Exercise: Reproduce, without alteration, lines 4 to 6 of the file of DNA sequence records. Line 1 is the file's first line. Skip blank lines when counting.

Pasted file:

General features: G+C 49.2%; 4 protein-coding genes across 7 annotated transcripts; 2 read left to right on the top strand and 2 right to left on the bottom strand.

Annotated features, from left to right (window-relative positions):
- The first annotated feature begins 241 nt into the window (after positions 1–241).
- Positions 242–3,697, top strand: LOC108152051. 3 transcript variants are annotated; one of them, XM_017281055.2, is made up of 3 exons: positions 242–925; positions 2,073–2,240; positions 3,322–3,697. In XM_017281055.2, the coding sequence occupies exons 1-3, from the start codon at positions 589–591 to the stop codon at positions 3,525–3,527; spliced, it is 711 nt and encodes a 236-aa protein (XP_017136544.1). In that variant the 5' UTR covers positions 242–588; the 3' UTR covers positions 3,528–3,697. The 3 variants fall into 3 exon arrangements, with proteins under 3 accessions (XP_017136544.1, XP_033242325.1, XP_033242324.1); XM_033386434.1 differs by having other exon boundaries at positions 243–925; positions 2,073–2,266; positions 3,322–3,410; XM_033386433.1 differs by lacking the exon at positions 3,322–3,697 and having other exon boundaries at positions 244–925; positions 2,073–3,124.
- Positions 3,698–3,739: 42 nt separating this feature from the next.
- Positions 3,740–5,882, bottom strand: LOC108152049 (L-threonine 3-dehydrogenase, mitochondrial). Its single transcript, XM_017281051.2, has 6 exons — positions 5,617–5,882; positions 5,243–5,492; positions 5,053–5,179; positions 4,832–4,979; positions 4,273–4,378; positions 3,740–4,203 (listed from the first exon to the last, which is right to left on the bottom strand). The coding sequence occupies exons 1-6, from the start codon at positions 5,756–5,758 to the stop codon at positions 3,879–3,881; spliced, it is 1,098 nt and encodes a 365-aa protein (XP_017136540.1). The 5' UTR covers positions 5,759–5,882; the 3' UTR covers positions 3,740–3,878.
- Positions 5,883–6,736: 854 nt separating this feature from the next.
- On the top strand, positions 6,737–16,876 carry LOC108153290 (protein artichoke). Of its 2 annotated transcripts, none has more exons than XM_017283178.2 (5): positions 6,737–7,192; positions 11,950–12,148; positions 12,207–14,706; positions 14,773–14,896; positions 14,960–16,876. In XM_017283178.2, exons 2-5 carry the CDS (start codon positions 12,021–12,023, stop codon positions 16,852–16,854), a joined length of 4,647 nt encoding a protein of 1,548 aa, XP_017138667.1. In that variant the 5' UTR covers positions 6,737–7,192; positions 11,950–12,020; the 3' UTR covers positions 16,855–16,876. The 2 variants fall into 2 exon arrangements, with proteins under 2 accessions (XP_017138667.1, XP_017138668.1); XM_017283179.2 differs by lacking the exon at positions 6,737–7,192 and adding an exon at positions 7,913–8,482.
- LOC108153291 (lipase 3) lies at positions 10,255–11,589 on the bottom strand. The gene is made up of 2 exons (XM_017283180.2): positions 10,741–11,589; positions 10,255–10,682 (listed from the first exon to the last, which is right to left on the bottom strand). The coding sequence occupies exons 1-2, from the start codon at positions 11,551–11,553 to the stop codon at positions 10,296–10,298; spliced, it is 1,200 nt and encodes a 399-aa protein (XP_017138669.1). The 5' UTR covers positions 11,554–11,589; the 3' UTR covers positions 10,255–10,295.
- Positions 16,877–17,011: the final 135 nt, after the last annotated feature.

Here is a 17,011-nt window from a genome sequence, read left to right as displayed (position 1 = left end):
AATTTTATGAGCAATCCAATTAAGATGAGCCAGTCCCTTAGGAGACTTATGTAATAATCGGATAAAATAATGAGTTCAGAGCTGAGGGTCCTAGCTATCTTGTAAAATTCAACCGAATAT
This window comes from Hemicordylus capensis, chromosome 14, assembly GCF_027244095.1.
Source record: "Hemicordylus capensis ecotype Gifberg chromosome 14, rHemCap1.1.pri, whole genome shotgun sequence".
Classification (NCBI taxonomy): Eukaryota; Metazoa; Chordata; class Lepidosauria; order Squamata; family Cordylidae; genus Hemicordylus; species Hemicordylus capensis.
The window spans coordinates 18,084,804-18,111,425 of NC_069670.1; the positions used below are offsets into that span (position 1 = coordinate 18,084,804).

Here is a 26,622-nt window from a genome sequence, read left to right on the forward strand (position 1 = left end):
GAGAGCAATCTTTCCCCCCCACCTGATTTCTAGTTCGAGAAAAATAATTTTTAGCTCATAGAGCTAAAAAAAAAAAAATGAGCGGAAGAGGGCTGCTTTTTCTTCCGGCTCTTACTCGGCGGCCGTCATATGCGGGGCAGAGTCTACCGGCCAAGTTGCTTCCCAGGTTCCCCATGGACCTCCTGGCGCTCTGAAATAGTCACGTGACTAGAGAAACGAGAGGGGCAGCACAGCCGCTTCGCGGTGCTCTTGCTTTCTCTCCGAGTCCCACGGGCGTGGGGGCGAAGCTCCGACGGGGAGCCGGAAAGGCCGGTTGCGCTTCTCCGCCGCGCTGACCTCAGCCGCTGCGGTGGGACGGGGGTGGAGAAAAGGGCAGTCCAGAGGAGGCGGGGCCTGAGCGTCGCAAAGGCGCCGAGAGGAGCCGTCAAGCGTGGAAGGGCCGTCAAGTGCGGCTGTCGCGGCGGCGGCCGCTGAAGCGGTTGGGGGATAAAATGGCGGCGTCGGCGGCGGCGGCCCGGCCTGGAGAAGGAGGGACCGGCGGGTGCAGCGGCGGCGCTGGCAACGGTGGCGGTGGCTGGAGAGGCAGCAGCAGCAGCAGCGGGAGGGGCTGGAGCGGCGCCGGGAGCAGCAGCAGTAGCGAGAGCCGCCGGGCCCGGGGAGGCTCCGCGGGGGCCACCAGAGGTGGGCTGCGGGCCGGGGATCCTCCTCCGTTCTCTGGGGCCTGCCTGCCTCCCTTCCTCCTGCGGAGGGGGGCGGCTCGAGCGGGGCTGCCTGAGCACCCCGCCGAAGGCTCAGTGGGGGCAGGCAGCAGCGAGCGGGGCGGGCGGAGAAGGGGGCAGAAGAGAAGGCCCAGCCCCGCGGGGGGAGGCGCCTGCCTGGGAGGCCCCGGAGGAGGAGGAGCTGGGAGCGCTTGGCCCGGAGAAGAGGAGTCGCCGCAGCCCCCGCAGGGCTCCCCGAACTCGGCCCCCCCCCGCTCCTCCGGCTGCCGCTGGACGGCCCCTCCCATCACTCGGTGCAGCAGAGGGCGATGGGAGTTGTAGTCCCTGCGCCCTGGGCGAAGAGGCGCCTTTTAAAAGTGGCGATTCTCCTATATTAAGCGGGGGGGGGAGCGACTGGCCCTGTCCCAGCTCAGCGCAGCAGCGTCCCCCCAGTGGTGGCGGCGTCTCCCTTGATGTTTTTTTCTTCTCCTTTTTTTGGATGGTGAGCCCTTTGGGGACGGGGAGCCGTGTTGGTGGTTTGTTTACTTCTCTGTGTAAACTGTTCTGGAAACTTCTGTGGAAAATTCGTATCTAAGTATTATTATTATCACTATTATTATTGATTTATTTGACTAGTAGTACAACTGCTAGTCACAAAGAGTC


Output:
- Positions 242–3,697, top strand: LOC108152051. 3 transcript variants are annotated; one of them, XM_017281055.2, is made up of 3 exons: positions 242–925; positions 2,073–2,240; positions 3,322–3,697. In XM_017281055.2, the coding sequence occupies exons 1-3, from the start codon at positions 589–591 to the stop codon at positions 3,525–3,527; spliced, it is 711 nt and encodes a 236-aa protein (XP_017136544.1). In that variant the 5' UTR covers positions 242–588; the 3' UTR covers positions 3,528–3,697. The 3 variants fall into 3 exon arrangements, with proteins under 3 accessions (XP_017136544.1, XP_033242325.1, XP_033242324.1); XM_033386434.1 differs by having other exon boundaries at positions 243–925; positions 2,073–2,266; positions 3,322–3,410; XM_033386433.1 differs by lacking the exon at positions 3,322–3,697 and having other exon boundaries at positions 244–925; positions 2,073–3,124.
- Positions 3,698–3,739: 42 nt separating this feature from the next.
- Positions 3,740–5,882, bottom strand: LOC108152049 (L-threonine 3-dehydrogenase, mitochondrial). Its single transcript, XM_017281051.2, has 6 exons — positions 5,617–5,882; positions 5,243–5,492; positions 5,053–5,179; positions 4,832–4,979; positions 4,273–4,378; positions 3,740–4,203 (listed from the first exon to the last, which is right to left on the bottom strand). The coding sequence occupies exons 1-6, from the start codon at positions 5,756–5,758 to the stop codon at positions 3,879–3,881; spliced, it is 1,098 nt and encodes a 365-aa protein (XP_017136540.1). The 5' UTR covers positions 5,759–5,882; the 3' UTR covers positions 3,740–3,878.